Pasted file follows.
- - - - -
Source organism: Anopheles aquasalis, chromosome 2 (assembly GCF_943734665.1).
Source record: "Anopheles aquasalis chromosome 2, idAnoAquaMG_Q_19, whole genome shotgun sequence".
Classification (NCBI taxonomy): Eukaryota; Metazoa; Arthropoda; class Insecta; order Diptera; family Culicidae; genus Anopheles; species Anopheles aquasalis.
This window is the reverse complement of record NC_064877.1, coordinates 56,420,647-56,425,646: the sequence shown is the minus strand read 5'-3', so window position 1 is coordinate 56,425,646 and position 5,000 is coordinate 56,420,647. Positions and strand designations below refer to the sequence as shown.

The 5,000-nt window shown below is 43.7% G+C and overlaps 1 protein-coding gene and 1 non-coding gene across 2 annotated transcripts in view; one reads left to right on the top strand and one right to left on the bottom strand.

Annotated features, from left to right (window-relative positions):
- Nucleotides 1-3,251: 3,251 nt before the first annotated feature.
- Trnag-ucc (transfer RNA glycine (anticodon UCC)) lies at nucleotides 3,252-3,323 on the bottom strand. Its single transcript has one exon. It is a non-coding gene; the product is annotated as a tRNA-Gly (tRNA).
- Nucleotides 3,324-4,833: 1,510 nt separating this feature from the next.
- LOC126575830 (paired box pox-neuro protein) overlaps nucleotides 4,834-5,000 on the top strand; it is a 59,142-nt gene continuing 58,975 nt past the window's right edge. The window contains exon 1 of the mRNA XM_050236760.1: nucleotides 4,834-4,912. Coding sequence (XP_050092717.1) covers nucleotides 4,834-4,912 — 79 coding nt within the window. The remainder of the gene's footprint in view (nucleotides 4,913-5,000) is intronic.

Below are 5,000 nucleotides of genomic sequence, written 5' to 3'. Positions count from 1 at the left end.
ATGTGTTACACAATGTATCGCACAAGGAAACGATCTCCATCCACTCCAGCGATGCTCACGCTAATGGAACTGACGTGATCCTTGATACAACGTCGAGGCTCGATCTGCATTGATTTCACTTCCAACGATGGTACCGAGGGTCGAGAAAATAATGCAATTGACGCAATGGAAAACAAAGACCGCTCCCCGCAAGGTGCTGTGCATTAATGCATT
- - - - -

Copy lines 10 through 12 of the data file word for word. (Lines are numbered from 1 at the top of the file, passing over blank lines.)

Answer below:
- LOC126575830 (paired box pox-neuro protein) overlaps nucleotides 4,834-5,000 on the top strand; it is a 59,142-nt gene continuing 58,975 nt past the window's right edge. The window contains exon 1 of the mRNA XM_050236760.1: nucleotides 4,834-4,912. Coding sequence (XP_050092717.1) covers nucleotides 4,834-4,912 — 79 coding nt within the window. The remainder of the gene's footprint in view (nucleotides 4,913-5,000) is intronic.

Below are 5,000 nucleotides of genomic sequence, written 5' to 3'. Positions count from 1 at the left end.
ATGTGTTACACAATGTATCGCACAAGGAAACGATCTCCATCCACTCCAGCGATGCTCACGCTAATGGAACTGACGTGATCCTTGATACAACGTCGAGGCTCGATCTGCATTGATTTCACTTCCAACGATGGTACCGAGGGTCGAGAAAATAATGCAATTGACGCAATGGAAAACAAAGACCGCTCCCCGCAAGGTGCTGTGCATTAATGCATT